The hour rack is typically mounted on the repeater mainspring arbor between the plates and is effectively a wheel with most of its teeth missing, just the 12 needed for the hours. The quarter rack is usually under the dial and has two sets of teeth, one for the hour hammer and one for the quarter hammer, since this type usually strikes a 'ting-tang' pattern for the quarters. Each hammer has the same spring loaded pallet mounted on its arbor.

Words don't tell this story very well, so here's an extract from a condition report I did on a quarter repeater a while ago, which I hope will clarify things somewhat. Have you watched Richard's videos of repeaters in action?

Regards,

Graham

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5. ### Ethan Lipsig Registered User NAWCC Gold Member

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Graham, I promise to study your detailed posting and to reread Watkins, but that will take me some time. For now, I understand you to be confirming my surmise that there is a separate "count mechanism" for each interval that a watch "repeats." The proper name for this mechanism is a "rack", e.g., an hours rack or a quarter-hour rack. I further understand you to be confirming that the principal difference between a quarter-hour repeater and any other two-interval repeater of the same design is that the former has a quarter-hour rack and the latter has an, e.g., five-minute rack, and that the principal difference between either of those two-interval repeaters and a three-interval repeater of the same design, e.g., a minute repeater, is that the latter has an additional minutes rack. Correct?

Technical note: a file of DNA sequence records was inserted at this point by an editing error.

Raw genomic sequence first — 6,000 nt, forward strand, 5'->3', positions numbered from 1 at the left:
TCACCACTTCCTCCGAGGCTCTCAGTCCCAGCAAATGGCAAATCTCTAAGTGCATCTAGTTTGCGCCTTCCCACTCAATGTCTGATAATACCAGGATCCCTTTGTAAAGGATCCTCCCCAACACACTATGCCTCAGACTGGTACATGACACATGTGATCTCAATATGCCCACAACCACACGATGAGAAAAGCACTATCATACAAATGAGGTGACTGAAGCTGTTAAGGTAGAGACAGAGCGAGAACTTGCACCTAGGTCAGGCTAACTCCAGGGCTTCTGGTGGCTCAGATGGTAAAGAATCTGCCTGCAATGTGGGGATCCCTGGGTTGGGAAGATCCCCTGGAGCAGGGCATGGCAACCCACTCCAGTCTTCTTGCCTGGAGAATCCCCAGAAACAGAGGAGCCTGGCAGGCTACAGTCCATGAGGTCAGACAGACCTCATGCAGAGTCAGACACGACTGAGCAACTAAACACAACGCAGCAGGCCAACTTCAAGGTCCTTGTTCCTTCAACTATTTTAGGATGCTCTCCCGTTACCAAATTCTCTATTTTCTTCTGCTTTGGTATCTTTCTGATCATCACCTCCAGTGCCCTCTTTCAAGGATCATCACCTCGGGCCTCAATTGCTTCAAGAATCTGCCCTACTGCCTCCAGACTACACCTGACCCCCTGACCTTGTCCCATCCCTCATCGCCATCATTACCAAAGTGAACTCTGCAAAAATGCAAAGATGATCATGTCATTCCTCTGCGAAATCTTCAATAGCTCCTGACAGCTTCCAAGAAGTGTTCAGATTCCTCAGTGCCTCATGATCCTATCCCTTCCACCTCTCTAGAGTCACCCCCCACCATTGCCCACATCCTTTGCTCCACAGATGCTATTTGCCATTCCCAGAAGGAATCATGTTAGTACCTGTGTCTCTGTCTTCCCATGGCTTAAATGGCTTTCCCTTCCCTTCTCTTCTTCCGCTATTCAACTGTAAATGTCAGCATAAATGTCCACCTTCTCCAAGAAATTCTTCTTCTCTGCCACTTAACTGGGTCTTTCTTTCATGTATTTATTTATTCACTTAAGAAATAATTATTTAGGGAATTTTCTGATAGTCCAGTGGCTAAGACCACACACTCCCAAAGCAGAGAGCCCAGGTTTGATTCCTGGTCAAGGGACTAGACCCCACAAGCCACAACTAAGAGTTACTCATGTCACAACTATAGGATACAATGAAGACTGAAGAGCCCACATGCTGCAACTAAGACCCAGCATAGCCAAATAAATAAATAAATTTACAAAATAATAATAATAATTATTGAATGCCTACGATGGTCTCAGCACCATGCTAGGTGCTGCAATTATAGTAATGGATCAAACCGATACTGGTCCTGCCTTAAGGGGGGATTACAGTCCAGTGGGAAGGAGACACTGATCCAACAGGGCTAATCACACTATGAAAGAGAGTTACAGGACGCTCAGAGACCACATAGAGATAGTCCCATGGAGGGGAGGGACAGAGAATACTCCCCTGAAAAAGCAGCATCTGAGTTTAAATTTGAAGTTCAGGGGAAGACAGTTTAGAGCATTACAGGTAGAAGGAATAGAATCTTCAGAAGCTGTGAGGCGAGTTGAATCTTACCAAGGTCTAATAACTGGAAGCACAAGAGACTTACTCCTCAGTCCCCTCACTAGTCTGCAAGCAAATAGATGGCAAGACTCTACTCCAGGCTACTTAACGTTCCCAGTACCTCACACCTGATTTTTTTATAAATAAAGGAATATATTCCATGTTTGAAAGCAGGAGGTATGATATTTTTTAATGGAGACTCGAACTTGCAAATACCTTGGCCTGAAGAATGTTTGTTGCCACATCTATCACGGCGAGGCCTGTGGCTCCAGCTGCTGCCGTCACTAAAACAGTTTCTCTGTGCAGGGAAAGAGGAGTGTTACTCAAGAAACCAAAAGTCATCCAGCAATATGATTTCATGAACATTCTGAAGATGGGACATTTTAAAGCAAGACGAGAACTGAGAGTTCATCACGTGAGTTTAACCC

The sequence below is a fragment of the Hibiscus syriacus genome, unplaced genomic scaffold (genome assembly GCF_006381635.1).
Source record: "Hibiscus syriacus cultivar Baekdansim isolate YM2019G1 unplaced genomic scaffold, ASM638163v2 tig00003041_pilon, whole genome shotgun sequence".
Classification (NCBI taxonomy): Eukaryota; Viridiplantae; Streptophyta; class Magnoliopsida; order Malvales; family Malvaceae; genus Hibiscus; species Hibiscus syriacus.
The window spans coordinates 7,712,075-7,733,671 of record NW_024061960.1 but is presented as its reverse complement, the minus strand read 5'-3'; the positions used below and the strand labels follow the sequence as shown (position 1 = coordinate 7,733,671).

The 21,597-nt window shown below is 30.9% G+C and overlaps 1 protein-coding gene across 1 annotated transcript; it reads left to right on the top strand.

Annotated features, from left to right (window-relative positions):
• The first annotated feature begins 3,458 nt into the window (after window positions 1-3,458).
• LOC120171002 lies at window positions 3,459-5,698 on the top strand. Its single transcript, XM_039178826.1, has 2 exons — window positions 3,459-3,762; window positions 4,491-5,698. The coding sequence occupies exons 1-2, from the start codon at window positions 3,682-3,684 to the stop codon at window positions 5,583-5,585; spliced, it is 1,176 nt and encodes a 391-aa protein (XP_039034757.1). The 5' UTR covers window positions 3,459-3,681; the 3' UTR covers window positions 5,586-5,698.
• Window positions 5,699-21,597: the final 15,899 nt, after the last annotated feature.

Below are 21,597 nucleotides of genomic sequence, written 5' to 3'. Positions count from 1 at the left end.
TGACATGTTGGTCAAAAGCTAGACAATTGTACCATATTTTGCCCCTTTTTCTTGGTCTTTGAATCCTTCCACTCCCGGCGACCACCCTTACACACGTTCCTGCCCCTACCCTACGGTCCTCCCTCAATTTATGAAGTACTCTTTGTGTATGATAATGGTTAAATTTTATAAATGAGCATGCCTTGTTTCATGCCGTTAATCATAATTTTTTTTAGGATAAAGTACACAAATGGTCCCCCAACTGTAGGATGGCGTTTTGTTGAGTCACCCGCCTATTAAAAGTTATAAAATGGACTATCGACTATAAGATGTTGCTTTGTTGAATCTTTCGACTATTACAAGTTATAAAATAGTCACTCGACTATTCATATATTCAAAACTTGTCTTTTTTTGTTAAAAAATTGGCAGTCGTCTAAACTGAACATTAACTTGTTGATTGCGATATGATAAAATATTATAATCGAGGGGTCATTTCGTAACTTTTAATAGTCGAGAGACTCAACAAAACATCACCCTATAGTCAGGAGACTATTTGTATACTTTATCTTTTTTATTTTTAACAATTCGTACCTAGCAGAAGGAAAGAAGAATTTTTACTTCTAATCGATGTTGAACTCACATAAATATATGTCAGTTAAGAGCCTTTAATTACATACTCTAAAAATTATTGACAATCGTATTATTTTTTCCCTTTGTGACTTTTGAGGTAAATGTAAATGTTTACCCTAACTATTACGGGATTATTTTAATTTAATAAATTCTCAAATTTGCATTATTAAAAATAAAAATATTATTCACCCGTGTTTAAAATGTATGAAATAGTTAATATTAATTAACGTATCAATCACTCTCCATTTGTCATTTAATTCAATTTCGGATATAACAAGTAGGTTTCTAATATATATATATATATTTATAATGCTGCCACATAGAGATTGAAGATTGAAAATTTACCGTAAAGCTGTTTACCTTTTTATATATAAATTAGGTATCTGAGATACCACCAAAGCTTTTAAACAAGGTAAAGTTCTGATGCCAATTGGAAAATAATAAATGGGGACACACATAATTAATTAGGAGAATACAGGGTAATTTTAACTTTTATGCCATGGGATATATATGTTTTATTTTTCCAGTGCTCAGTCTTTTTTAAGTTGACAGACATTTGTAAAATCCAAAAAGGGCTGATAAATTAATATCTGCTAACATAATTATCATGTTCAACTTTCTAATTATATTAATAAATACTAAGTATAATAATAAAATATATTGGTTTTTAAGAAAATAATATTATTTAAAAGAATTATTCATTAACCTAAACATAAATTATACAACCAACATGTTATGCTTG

I hadn't noticed that the effort needed to trigger repeating grows with the number of "repeats" the watch will be making.

6. ### gmorse Registered User NAWCC Member